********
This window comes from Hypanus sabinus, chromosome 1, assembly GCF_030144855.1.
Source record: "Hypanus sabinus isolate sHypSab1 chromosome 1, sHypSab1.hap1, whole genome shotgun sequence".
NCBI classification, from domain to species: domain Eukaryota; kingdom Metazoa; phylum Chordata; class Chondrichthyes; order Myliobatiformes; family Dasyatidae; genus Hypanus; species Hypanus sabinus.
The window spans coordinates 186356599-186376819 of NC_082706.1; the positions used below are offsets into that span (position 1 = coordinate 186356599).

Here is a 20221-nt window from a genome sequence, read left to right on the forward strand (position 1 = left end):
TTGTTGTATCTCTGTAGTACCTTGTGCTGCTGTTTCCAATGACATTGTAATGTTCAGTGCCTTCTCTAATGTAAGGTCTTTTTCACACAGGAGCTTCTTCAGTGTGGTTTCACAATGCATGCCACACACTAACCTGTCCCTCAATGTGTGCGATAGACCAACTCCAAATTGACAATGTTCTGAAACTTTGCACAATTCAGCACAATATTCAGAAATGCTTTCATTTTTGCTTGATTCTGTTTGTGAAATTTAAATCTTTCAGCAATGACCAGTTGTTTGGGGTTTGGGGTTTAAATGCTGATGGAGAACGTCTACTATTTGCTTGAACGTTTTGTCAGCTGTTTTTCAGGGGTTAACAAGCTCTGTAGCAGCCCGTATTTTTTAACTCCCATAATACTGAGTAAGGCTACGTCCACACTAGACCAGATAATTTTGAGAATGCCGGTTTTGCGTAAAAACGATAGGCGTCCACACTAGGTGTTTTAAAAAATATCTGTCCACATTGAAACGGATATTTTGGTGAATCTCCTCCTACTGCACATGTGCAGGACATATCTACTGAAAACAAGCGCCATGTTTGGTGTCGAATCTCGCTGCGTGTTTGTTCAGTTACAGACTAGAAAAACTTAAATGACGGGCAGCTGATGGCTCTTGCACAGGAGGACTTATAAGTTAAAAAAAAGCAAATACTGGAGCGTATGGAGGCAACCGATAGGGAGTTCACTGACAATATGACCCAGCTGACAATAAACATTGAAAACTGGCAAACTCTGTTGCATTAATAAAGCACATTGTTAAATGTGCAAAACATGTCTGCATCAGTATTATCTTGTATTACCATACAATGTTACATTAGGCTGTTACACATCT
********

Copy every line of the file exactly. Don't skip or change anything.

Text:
This window comes from Hypanus sabinus, chromosome 1, assembly GCF_030144855.1.
Source record: "Hypanus sabinus isolate sHypSab1 chromosome 1, sHypSab1.hap1, whole genome shotgun sequence".
NCBI classification, from domain to species: domain Eukaryota; kingdom Metazoa; phylum Chordata; class Chondrichthyes; order Myliobatiformes; family Dasyatidae; genus Hypanus; species Hypanus sabinus.
The window spans coordinates 186356599-186376819 of NC_082706.1; the positions used below are offsets into that span (position 1 = coordinate 186356599).

Here is a 20221-nt window from a genome sequence, read left to right on the forward strand (position 1 = left end):
TTGTTGTATCTCTGTAGTACCTTGTGCTGCTGTTTCCAATGACATTGTAATGTTCAGTGCCTTCTCTAATGTAAGGTCTTTTTCACACAGGAGCTTCTTCAGTGTGGTTTCACAATGCATGCCACACACTAACCTGTCCCTCAATGTGTGCGATAGACCAACTCCAAATTGACAATGTTCTGAAACTTTGCACAATTCAGCACAATATTCAGAAATGCTTTCATTTTTGCTTGATTCTGTTTGTGAAATTTAAATCTTTCAGCAATGACCAGTTGTTTGGGGTTTGGGGTTTAAATGCTGATGGAGAACGTCTACTATTTGCTTGAACGTTTTGTCAGCTGTTTTTCAGGGGTTAACAAGCTCTGTAGCAGCCCGTATTTTTTAACTCCCATAATACTGAGTAAGGCTACGTCCACACTAGACCAGATAATTTTGAGAATGCCGGTTTTGCGTAAAAACGATAGGCGTCCACACTAGGTGTTTTAAAAAATATCTGTCCACATTGAAACGGATATTTTGGTGAATCTCCTCCTACTGCACATGTGCAGGACATATCTACTGAAAACAAGCGCCATGTTTGGTGTCGAATCTCGCTGCGTGTTTGTTCAGTTACAGACTAGAAAAACTTAAATGACGGGCAGCTGATGGCTCTTGCACAGGAGGACTTATAAGTTAAAAAAAAGCAAATACTGGAGCGTATGGAGGCAACCGATAGGGAGTTCACTGACAATATGACCCAGCTGACAATAAACATTGAAAACTGGCAAACTCTGTTGCATTAATAAAGCACATTGTTAAATGTGCAAAACATGTCTGCATCAGTATTATCTTGTATTACCATACAATGTTACATTAGGCTGTTACACATCT